This project was subject to considerable limitations. These were primarily due to logistical errors, although political and contextual factors were also impactful. The political challenge concerned renewed rebel movement and fighting with the Chadian Army. Fighting around Goz Beida delayed our entry into the area by a week, and in the end we sent one investigator there while the rest of the team traveled to the south.

One significant contextual challenge involved demand characteristics of white interviewers asking mostly destitute African refugees about risk and protective factors. This is, of course, almost inevitable in any assessment like this, particularly when the distinction between the assessment team and service providers like UNHCR is not clear to participants. An important implication of this power disparity was that we struggled to facilitate a discussion about protective factors and strengths as many of the participants were focused on expressing their needs and deficits.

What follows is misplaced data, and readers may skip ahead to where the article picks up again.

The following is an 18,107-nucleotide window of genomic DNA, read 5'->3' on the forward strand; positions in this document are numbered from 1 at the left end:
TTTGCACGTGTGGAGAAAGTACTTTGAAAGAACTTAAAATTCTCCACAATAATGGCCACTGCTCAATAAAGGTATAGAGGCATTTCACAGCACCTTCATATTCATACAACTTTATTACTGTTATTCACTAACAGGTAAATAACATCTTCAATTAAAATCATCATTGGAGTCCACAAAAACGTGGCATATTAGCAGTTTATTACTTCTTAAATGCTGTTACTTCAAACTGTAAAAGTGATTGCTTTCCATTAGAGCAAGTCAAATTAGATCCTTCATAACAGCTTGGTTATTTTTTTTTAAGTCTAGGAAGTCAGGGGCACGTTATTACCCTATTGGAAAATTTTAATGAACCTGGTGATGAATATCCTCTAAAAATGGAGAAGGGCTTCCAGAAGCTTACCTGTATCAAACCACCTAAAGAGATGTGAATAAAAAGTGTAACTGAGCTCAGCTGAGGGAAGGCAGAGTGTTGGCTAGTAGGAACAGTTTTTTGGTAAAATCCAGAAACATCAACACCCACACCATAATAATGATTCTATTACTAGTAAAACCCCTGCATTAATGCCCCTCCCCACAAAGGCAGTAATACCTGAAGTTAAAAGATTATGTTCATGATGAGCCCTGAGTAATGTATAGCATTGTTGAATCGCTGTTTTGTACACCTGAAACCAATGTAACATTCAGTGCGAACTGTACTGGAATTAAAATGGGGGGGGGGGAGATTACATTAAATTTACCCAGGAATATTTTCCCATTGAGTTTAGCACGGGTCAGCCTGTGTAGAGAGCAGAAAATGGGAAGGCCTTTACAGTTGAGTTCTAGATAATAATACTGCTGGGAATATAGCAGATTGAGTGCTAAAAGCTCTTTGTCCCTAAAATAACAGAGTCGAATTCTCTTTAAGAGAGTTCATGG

The scope of the assessment was limited by several logistical challenges. The variable quality of interpretation prevented us from understanding the subtleties of many participants’ statements, and even precluded us asking certain particular follow-up questions successfully. In addition to interpreter problems, we estimate that mistaken schedules and lack of communication surrounding weekend work requests cost the project at least a third of the planned interviewing days.

What do these limitations mean for our findings? At best we can say that we can make only broad strokes and generate general hypotheses for testing against experience and informing future assessments. Our findings are most certainly incomplete in scope in some way, although exactly how is unclear.


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June 2009